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By Valerie Volcovici WASHINGTON (Reuters) - Rising sea levels due to hurricanes and tidal flooding intensified by climate change will put military bases along the U.S. East Coast and Gulf Coast at risk, according to a report released on Wednesday. Nonprofit group the Union of Concerned Scientists analyzed 18 military installations that represent more than 120 coastal bases nationwide to weigh the impact of climate change on their operations. Faster rates of sea level rises in the second half of this century could mean that tidal flooding will become a daily occurrence for some installations, pushing useable land needed for military training and testing into tidal zones, said the report titled "The U.S. Military on the Front Lines of Rising Seas." By 2050, most of these sites will be hit by more than 10 times the number of floods than at present, the report said, and at least half of them will experience daily floods.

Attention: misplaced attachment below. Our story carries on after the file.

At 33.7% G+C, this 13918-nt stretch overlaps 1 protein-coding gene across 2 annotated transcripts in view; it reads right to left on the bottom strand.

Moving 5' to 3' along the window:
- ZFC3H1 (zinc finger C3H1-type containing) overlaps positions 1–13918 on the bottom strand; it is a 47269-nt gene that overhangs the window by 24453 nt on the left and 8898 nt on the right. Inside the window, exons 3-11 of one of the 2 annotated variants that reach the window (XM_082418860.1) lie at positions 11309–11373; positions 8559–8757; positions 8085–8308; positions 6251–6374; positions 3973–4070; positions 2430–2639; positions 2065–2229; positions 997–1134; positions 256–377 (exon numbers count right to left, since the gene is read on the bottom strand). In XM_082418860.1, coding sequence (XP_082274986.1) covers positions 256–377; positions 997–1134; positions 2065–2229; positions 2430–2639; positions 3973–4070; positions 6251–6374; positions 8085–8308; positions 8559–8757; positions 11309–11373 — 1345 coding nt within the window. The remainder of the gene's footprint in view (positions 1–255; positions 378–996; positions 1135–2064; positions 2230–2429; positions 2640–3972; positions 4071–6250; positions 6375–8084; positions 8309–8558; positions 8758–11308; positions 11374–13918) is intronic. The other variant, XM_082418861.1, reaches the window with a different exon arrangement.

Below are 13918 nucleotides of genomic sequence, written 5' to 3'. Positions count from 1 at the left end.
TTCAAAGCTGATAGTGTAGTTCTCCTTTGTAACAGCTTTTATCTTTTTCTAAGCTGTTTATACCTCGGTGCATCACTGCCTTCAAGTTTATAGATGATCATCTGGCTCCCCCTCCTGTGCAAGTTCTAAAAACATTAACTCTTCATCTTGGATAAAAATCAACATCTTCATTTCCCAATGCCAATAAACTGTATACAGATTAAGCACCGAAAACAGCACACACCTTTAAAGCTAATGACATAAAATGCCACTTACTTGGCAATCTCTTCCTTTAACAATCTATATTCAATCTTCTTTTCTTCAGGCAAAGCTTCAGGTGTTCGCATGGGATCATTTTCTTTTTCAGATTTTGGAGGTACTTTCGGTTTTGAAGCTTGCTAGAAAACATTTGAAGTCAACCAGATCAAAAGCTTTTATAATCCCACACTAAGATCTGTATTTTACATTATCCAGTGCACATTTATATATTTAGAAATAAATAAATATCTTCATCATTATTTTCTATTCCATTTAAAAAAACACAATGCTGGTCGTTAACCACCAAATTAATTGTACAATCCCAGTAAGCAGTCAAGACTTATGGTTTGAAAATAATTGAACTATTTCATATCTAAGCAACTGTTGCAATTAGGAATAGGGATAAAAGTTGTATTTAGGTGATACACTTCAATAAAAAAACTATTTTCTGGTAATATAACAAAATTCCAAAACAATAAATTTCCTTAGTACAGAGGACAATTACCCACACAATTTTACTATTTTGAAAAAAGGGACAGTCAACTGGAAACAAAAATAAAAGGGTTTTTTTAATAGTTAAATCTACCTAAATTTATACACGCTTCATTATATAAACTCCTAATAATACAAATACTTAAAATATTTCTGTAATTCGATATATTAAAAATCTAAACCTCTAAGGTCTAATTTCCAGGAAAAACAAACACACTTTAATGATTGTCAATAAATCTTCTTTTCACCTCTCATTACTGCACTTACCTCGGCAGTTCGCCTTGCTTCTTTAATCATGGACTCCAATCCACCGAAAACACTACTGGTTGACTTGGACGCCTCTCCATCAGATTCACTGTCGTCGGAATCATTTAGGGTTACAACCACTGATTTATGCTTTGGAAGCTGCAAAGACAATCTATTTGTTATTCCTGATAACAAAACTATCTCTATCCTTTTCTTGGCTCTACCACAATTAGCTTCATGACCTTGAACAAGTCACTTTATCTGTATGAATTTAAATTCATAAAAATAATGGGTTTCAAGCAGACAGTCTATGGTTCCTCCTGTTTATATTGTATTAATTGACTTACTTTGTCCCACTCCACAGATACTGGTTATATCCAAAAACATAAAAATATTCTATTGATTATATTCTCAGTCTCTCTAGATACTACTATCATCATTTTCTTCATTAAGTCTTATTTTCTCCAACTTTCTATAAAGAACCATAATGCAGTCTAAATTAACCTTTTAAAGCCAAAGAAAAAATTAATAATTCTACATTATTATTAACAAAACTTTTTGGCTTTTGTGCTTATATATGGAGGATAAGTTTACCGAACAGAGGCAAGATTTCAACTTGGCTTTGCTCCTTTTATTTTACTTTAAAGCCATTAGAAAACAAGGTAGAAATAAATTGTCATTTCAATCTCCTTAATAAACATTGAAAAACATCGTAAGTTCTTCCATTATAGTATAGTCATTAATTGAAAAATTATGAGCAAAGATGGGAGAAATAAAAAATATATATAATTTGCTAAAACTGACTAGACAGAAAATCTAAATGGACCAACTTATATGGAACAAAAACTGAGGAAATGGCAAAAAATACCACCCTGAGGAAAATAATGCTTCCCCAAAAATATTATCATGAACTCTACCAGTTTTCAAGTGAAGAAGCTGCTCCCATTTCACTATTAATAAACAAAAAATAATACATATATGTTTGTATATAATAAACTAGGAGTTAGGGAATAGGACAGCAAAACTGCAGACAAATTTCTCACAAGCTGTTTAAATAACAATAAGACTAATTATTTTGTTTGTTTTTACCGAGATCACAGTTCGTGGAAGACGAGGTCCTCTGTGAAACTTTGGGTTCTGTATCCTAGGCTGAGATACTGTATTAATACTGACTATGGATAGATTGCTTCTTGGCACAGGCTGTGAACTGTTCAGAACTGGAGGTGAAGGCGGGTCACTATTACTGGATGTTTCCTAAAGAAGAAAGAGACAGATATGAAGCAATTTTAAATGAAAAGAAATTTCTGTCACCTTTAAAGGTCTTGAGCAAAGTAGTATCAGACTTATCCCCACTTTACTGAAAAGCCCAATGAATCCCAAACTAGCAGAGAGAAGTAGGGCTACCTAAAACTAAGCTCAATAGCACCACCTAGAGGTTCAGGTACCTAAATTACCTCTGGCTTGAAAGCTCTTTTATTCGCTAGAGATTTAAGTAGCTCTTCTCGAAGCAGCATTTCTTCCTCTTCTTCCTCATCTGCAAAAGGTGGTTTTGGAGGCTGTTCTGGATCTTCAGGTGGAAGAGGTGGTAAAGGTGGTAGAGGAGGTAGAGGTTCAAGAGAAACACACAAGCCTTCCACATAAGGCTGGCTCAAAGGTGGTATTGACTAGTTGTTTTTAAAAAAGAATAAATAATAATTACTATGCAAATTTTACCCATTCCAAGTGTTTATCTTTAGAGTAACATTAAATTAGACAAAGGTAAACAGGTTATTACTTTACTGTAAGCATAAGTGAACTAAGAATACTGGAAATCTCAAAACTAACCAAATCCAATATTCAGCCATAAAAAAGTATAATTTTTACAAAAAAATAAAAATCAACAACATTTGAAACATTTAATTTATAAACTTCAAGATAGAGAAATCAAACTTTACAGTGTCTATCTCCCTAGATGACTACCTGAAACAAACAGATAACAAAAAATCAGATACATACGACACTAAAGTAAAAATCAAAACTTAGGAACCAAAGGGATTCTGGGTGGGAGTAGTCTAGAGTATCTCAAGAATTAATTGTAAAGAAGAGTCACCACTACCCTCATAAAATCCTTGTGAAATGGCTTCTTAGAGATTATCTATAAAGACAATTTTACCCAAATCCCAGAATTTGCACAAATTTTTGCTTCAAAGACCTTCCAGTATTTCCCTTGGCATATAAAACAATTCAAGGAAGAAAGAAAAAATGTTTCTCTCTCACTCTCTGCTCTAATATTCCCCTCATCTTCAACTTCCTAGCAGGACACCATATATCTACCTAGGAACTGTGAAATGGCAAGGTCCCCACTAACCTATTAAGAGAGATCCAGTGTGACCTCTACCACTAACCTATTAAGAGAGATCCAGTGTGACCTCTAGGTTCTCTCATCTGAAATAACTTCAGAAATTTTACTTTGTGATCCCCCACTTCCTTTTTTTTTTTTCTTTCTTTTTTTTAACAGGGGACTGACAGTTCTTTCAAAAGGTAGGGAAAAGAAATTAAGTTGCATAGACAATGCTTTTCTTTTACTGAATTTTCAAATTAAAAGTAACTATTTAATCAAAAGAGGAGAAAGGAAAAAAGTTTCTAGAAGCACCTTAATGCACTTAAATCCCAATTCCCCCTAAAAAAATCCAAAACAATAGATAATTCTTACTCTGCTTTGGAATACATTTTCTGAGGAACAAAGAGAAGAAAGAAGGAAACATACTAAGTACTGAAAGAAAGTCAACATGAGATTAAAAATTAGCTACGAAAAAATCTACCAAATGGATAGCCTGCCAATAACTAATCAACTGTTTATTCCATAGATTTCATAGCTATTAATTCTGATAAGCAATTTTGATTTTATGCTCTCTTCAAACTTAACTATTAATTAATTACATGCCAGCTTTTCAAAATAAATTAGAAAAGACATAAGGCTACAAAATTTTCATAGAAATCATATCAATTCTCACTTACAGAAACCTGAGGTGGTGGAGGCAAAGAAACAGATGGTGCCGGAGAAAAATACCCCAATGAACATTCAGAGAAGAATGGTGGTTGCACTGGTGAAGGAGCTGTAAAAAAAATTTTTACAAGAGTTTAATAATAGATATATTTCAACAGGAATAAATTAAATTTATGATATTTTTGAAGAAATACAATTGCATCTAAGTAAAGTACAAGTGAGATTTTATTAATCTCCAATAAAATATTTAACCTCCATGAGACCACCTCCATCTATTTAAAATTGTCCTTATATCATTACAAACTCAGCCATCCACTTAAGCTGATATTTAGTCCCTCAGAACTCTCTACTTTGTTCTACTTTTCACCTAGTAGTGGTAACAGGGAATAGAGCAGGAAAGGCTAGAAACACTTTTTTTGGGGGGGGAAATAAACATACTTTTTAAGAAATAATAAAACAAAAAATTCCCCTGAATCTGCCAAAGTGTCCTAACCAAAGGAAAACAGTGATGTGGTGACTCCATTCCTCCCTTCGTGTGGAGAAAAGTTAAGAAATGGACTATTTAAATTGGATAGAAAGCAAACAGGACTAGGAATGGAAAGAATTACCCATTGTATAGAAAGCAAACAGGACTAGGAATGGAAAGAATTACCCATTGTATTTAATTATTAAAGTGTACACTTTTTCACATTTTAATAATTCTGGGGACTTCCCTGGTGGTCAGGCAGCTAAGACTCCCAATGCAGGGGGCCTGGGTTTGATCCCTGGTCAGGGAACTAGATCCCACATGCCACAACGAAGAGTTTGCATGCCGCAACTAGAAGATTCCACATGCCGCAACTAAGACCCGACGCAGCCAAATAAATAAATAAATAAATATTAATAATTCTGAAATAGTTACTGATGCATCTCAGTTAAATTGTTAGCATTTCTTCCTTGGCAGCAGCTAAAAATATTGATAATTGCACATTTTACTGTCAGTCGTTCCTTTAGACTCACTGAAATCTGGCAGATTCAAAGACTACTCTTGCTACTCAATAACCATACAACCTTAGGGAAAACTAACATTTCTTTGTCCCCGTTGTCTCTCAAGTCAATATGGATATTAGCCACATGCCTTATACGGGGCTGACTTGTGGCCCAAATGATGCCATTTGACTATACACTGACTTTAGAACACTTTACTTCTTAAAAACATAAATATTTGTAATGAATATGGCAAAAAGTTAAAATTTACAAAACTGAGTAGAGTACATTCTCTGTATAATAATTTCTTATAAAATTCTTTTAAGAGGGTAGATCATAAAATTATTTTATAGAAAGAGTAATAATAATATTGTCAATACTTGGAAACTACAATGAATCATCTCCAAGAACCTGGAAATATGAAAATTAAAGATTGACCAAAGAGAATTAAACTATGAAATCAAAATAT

(Reuters) - Crews battling a deadly wildfire in rugged drought-stricken terrain north of Los Angeles on Wednesday face a second consecutive day of scorching weather and erratic winds that could hinder their efforts. The National Weather Service forecast of near-triple-digit temperatures and 20 mph wind gusts that could make attempts difficult to further extinguish the so-called Sand Fire, a wildfire that erupted 40 miles north of Los Angeles that has destroyed 18 homes and claimed one life. As of Tuesday night, some 3,000 firefighters hacked through dense brush and chaparral and had extended containment lines around 25 percent of the fire, which has charred 59 square miles since Friday, officials said.